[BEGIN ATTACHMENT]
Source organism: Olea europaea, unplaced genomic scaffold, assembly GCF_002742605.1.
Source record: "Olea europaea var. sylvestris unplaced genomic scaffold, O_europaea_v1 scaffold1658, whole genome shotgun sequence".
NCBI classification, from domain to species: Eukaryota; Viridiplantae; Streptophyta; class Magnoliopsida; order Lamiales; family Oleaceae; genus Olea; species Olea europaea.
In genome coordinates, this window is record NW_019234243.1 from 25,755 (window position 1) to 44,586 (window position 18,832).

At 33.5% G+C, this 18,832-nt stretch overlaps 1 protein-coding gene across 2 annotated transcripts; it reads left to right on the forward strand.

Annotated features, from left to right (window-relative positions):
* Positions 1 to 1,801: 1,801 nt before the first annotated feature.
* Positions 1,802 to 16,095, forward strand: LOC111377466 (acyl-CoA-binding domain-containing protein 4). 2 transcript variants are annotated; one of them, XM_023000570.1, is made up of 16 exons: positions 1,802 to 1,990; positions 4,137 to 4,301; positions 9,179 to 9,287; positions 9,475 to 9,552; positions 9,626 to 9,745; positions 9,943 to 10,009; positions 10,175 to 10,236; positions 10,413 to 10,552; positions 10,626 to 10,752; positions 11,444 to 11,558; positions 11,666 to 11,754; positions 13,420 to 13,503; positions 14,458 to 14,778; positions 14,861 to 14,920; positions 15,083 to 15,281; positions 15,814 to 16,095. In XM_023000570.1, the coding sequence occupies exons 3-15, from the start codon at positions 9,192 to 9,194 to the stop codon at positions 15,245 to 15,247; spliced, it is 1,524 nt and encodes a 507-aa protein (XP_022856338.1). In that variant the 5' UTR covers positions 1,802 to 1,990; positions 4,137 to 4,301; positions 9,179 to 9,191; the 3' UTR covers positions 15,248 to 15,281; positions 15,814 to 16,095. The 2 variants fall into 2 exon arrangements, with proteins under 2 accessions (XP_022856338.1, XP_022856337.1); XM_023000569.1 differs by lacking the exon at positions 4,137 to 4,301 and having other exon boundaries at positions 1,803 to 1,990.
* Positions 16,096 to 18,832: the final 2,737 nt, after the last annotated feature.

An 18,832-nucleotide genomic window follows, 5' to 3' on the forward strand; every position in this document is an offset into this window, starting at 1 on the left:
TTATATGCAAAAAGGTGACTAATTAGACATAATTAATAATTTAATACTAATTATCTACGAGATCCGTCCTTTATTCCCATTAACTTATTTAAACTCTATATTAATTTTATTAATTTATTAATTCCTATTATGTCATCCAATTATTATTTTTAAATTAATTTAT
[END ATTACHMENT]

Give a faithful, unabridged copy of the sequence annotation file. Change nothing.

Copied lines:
Source organism: Olea europaea, unplaced genomic scaffold, assembly GCF_002742605.1.
Source record: "Olea europaea var. sylvestris unplaced genomic scaffold, O_europaea_v1 scaffold1658, whole genome shotgun sequence".
NCBI classification, from domain to species: Eukaryota; Viridiplantae; Streptophyta; class Magnoliopsida; order Lamiales; family Oleaceae; genus Olea; species Olea europaea.
In genome coordinates, this window is record NW_019234243.1 from 25,755 (window position 1) to 44,586 (window position 18,832).

At 33.5% G+C, this 18,832-nt stretch overlaps 1 protein-coding gene across 2 annotated transcripts; it reads left to right on the forward strand.

Annotated features, from left to right (window-relative positions):
* Positions 1 to 1,801: 1,801 nt before the first annotated feature.
* Positions 1,802 to 16,095, forward strand: LOC111377466 (acyl-CoA-binding domain-containing protein 4). 2 transcript variants are annotated; one of them, XM_023000570.1, is made up of 16 exons: positions 1,802 to 1,990; positions 4,137 to 4,301; positions 9,179 to 9,287; positions 9,475 to 9,552; positions 9,626 to 9,745; positions 9,943 to 10,009; positions 10,175 to 10,236; positions 10,413 to 10,552; positions 10,626 to 10,752; positions 11,444 to 11,558; positions 11,666 to 11,754; positions 13,420 to 13,503; positions 14,458 to 14,778; positions 14,861 to 14,920; positions 15,083 to 15,281; positions 15,814 to 16,095. In XM_023000570.1, the coding sequence occupies exons 3-15, from the start codon at positions 9,192 to 9,194 to the stop codon at positions 15,245 to 15,247; spliced, it is 1,524 nt and encodes a 507-aa protein (XP_022856338.1). In that variant the 5' UTR covers positions 1,802 to 1,990; positions 4,137 to 4,301; positions 9,179 to 9,191; the 3' UTR covers positions 15,248 to 15,281; positions 15,814 to 16,095. The 2 variants fall into 2 exon arrangements, with proteins under 2 accessions (XP_022856338.1, XP_022856337.1); XM_023000569.1 differs by lacking the exon at positions 4,137 to 4,301 and having other exon boundaries at positions 1,803 to 1,990.
* Positions 16,096 to 18,832: the final 2,737 nt, after the last annotated feature.

An 18,832-nucleotide genomic window follows, 5' to 3' on the forward strand; every position in this document is an offset into this window, starting at 1 on the left:
TTATATGCAAAAAGGTGACTAATTAGACATAATTAATAATTTAATACTAATTATCTACGAGATCCGTCCTTTATTCCCATTAACTTATTTAAACTCTATATTAATTTTATTAATTTATTAATTCCTATTATGTCATCCAATTATTATTTTTAAATTAATTTAT